Playing the Commodities Bull, Latin Style

This column was originally published on RealMoney on Oct. 11 at 1:24 p.m. EST. It's being republished as a bonus for TheStreet.com readers.

Many very smart investors, including Jim Rogers, believe we are in the first few years of a 15- to 20-year bull market for commodities. That's one of a number of reasons to diversify your portfolio with exposure in Latin America.

Besides being commodity and resource rich, the Latin markets historically have a low correlation to the S&P 500. As emerging markets, they tend to have much bigger swings up as well as down.

Latin America turned in an excellent performance last quarter, but as I predicted last week in Columnist Conversation, a pullback in the region has gotten under way. The bigger markets in the region fell 5%-8% from the end of the quarter to Thursday's close. Now is certainly a better entry point, but there could be more room to fall.

Three exchange-traded funds from iShares invest in the region: iShares Latin American 40 Index Fund ( ILF), iShares MSCI Mexico Index Fund ( EWW) and iShares MSCI Brazil Index Fund ( EWZ). In addition to the ETFs, there are at least half a dozen closed-end funds, many open-end funds and, of course, individual stocks.

When looking under the hood of the three ETFs, it should not be a surprise that there's a lot of sector overlap and that the three have a high correlation. Materials investments comprise 28% of iShares Latin America, 29% of iShares Brazil and 17% of iShares Mexico. iShares Mexico has 40% in telecom (heavy telecom exposure is common in emerging markets), but it still trades similarly to the other ETFs. I believe this is because resources and energy drive the economic cycles of all of these countries and spur demand for the corresponding equities.

As is the case with most regional and single-country ETFs, the top few holdings have a sizeble weight. I don't think it invalidates the premise, but it's worth knowing that 24% of iShares Brazil is allocated to the common and preferred issues of Petrobras ( PBR), and 23.5% of iShares Mexico is invested in America Movil ( AMX).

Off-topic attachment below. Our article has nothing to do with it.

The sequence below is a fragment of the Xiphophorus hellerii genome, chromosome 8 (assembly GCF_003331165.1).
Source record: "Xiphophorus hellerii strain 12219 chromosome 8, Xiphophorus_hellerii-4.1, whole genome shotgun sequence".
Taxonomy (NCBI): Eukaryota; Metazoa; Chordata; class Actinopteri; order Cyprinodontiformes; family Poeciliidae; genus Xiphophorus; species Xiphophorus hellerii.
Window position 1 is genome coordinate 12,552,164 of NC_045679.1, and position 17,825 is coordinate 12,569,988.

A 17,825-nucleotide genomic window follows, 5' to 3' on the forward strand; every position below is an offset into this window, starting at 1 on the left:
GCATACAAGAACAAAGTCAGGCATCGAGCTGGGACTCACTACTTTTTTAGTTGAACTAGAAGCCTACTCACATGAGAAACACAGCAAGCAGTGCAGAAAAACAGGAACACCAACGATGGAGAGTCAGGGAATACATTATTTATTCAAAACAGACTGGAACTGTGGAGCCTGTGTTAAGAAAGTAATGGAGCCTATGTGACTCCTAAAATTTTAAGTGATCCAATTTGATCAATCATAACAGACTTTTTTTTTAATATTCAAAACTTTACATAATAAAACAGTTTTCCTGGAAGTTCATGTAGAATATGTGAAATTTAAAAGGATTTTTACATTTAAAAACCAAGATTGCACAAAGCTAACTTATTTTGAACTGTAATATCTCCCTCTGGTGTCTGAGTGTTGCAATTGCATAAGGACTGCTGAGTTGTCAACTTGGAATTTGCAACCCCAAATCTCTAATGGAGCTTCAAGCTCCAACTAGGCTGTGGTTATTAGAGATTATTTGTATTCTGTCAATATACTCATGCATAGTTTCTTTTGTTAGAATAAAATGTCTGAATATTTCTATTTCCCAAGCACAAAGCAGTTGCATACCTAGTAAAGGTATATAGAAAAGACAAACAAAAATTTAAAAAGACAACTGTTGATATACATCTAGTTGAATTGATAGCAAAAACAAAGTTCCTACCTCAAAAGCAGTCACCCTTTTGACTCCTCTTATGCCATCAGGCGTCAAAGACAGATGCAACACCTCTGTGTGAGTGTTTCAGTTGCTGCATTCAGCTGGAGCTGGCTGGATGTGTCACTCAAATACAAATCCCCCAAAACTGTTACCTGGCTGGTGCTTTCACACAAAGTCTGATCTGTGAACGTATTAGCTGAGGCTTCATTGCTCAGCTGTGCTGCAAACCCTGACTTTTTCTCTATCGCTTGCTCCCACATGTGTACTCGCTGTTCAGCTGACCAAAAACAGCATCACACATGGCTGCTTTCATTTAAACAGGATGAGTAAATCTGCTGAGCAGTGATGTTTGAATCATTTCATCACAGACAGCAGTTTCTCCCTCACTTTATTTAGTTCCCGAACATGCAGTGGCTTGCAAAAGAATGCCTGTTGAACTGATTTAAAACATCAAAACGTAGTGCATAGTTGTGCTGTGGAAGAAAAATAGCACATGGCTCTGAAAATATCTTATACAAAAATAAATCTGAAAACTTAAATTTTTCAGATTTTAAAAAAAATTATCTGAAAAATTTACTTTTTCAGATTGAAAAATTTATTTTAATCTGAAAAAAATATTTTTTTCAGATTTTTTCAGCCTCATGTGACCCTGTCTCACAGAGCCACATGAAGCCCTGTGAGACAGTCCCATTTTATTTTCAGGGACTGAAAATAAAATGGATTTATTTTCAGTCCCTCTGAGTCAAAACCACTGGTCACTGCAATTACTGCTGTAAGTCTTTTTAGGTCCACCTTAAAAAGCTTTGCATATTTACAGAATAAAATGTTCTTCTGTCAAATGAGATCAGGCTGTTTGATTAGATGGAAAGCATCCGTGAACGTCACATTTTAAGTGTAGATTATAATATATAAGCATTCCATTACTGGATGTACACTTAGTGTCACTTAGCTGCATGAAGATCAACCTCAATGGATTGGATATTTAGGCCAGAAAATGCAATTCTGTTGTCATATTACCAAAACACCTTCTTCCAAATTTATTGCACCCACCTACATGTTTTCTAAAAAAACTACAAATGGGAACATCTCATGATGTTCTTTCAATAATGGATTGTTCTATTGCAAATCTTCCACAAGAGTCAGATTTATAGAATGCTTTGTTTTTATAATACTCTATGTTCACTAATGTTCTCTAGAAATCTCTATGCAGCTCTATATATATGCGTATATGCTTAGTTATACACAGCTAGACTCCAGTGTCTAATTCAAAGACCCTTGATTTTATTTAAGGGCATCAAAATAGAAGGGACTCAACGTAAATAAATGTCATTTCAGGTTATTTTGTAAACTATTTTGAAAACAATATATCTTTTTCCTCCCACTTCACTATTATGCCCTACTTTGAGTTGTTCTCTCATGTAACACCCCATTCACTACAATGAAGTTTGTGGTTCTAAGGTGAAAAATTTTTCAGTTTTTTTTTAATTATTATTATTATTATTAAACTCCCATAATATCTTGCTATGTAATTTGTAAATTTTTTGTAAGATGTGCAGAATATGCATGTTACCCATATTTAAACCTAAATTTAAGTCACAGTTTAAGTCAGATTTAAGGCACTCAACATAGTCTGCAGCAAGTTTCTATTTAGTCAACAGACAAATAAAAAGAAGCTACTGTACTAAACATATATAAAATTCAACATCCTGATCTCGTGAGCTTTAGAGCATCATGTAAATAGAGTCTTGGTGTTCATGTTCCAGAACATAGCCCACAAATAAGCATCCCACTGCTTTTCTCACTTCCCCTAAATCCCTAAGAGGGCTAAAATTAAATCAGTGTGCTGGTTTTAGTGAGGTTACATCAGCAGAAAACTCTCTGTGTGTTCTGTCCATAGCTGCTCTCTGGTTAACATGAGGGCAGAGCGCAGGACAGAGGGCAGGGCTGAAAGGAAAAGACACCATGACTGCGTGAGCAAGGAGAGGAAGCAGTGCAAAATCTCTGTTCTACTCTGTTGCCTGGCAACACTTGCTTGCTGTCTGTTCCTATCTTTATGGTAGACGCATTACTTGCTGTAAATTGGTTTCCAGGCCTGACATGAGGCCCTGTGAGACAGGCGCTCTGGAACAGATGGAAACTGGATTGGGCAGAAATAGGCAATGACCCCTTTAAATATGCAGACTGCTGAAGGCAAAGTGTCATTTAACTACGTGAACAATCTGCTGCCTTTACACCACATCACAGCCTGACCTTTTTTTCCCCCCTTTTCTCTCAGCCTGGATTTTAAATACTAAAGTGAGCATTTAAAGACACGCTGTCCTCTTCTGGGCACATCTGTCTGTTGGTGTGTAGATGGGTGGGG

iShares Latin American ETFs
The S&P Latin America 40 Index Fund (ILF), MSCI Mexico Index Fund, (EWW) and MSCI Brazil Index Fund (EWZ) have similar track records over the past two years.
Source: BigCharts.com

There is one major drawback to the ETFs compared with individual stocks, and that is dividends. Dividends are compensation for risk taken. Many Latin American ADRs yield 3%-5%. The ETFs, by definition, carry less risk, so the yields are much less.

The most important driver in deciding between a stock or investment product should be tolerance for volatility, not yield. With the ADRs, you take on more risk and get a higher yield; with the ETFs, less risk and lower yield.

Other risks are associated with investing in this part of the world that need to be considered before committing capital. The first is political.

In Brazil, bribery scandals seem to come and go, and Venezuela President Hugo Chavez has ideas about oil and governing that do not jibe with the Bush administration. Any negative catalysts that derail one country could easily spill over into any or all of the others in the region.

Tying into big swings in economic cycles is the potential, especially in Brazil, for high inflation and interest rates. Rampant local inflation would be an obstacle for equities.

Lastly, the increased global demand for commodities that seems so obvious may not be. If this theme unravels, you should expect any Latin exposure you have to do very badly.

The role Latin America plays in accounts I manage is to offer exposure to materials and emerging markets in a package with a low correlation to the U.S. Most clients have a roughly 4% exposure to the region with common stocks that pay a high dividend yield. I would expect an unraveling of the commodity theme to be very bullish for U.S. equities, and so any loss from this 4% weight would be more than offset by the lift here at home.

P.S. from TheStreet.com Editor-in-Chief, Dave Morrow:
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At the time of publication, Nusbaum was long PBR and AMX in client portfolios, although positions may change at any time.

Roger Nusbaum is a portfolio manager with Your Source Financial of Phoenix, Ariz., and the author of Random Roger's Big Picture Blog. Under no circumstances does the information in this column represent a recommendation to buy or sell stocks. Nusbaum appreciates your feedback; click here to send him an email.

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